Samboja the orangutan will soon choose who she’s going to have sex with in the same way that many humans do: by swiping through a scroll of suitors at home. On Monday, a female ape from Apenheul primate park in the Netherlands began an experiment referred to as “Tinder for orangutans.” Unfortunately for Samboja, her success with dating apps is likely to go badly. Orangutans — just like us — need to get a whiff of their future mates.
“This is completely digital, of course,” Thomas Bionda, a behavioral biologist at the primate park, told The Guardian. “Usually, smell plays an important role too. But with [these] orangutans, it will be what you see is what you get.”
The goal of the project is that the 11-year-old Samboja will choose who she wants to mate with by looking at possible partners on a touchscreen tablet, thereby giving behavioral biologists will gain a better understanding of how female orangutans choose their partners. Typically, captive orangutans leave a mating situation without having done any mating. However, just because Samboja is swiping through a bunch of cuties doesn’t mean that everyone involved is going to get lucky: Smell won’t be a factor she can consider — which, for animals and humans, is the key to copulation.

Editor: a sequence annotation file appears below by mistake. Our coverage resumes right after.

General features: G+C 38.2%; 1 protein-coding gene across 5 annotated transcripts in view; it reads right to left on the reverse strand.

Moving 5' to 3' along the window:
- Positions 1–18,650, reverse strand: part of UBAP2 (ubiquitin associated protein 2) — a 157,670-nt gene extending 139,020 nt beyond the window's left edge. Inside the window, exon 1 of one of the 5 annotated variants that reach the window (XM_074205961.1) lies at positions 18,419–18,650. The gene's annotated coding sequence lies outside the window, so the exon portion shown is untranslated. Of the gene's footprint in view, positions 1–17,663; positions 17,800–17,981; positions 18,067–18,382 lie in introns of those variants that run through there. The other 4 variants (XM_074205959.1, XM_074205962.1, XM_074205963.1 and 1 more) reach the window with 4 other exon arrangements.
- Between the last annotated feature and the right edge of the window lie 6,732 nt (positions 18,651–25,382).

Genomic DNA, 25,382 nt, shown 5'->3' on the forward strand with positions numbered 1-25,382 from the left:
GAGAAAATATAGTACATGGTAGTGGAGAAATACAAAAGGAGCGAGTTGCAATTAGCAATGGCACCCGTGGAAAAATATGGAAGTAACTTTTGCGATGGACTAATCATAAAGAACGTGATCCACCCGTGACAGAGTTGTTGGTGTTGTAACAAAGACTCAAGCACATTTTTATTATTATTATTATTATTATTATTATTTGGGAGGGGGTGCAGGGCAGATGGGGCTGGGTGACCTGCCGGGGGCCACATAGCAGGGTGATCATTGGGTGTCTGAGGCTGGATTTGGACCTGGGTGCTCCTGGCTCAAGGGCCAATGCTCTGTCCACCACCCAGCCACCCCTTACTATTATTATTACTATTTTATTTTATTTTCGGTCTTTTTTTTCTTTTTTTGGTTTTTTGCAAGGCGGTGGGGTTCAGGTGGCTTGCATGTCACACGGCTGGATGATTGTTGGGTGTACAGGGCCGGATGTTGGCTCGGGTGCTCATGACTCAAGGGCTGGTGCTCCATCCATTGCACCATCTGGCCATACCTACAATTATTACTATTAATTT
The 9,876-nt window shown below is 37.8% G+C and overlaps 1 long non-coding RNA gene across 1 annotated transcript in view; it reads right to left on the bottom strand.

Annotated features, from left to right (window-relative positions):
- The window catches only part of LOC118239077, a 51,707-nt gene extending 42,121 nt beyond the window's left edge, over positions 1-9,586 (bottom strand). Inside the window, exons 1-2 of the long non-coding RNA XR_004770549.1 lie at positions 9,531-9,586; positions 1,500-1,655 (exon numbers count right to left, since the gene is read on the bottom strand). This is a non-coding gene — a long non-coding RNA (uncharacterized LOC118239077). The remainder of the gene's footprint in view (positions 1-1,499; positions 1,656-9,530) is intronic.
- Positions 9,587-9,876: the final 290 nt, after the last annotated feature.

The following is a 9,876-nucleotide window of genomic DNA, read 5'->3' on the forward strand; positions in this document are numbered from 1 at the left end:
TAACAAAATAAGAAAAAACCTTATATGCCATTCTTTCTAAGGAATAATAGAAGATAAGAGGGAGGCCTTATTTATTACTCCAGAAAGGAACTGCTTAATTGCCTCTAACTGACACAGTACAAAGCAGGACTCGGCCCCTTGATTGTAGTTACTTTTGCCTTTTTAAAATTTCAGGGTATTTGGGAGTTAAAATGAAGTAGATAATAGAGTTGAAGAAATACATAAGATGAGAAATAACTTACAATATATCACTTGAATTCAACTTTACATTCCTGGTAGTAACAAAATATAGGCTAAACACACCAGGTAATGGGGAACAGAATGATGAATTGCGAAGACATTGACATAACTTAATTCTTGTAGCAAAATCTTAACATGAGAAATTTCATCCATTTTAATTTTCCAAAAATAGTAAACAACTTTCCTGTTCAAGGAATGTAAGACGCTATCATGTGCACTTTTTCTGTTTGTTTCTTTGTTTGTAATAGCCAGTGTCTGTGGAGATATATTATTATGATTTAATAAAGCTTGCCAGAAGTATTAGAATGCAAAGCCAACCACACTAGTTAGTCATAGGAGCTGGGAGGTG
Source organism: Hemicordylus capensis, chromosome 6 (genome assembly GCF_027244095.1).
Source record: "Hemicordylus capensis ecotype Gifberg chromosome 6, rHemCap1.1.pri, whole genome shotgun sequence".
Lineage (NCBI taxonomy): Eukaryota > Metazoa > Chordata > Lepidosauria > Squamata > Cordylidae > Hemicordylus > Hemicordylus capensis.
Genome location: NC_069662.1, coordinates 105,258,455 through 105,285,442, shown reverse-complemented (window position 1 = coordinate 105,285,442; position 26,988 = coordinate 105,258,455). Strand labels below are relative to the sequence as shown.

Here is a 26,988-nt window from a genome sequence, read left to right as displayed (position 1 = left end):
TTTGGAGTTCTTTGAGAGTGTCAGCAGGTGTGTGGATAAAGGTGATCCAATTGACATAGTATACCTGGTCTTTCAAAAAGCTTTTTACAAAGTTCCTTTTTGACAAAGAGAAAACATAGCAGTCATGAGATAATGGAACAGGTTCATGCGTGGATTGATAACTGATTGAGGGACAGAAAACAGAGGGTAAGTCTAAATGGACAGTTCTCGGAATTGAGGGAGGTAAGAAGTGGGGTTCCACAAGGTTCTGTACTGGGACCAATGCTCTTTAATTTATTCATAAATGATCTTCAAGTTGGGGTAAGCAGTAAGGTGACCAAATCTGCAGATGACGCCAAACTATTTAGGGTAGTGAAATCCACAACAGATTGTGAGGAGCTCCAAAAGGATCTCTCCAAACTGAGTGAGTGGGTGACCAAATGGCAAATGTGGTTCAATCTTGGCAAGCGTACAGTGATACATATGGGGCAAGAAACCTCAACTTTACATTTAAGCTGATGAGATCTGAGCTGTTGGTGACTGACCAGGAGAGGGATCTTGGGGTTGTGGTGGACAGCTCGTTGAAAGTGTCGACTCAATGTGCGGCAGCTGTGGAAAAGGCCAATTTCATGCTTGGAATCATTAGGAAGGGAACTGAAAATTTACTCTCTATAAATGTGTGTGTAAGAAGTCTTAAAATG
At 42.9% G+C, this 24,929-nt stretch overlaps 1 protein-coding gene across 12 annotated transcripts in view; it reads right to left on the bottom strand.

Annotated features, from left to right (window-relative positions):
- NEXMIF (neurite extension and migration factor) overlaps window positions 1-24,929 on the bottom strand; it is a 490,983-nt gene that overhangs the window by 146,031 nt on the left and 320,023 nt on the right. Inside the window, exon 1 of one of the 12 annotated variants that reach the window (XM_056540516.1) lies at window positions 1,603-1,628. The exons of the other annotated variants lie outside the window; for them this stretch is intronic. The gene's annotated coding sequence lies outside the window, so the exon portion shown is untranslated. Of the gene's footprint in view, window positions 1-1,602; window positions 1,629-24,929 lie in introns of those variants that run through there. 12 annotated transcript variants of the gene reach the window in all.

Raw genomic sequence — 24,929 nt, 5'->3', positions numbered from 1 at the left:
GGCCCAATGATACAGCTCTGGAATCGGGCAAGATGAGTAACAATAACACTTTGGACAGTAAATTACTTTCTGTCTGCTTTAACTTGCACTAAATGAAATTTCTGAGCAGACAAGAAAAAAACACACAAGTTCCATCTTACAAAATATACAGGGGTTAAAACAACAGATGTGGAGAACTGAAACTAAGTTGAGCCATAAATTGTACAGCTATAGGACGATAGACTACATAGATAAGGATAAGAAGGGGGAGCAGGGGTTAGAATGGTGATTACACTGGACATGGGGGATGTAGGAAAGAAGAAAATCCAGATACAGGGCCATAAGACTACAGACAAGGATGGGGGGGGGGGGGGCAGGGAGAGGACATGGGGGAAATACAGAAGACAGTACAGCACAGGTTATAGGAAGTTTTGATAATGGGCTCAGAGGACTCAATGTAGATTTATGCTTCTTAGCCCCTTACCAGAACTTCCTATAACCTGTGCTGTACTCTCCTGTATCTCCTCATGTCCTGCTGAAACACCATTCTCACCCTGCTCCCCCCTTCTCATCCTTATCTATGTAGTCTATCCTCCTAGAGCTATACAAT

In primate groups, social odors are complex chemical mixtures that provide information about kinship, sex, and an individual’s reproductive state. Smells also influence decisions relating to motivation, memory, and decision-making — a complex series of effects, which include sexual arousal.
Odors induce sexual behavior in most (if not all) animals, including humans. Two main factors are at play here: olfactory receptors and pheromones. When an animal smells something, olfactory signals ignite the brain’s neocortex, which kickstarts a process of emotional response. Behavioral and physiological responses emerge when an animal reacts to another animal’s pheromones.
Some humans are so confident in the power of smell that they’ve created a dating service to incorporate it: Smell Dating. Here, instead of choosing someone on the basis of their photo, you choose them by their smell left over on a piece of fabric.
Smell may be something that the researchers working with Samboja will want to consider, if they want to increase their chances of her actually wanting to mate when she meets the lucky guy. But before that, they have one problem to sort through first: creating a tablet that can sustain the smashing Samboja plans on doing with it.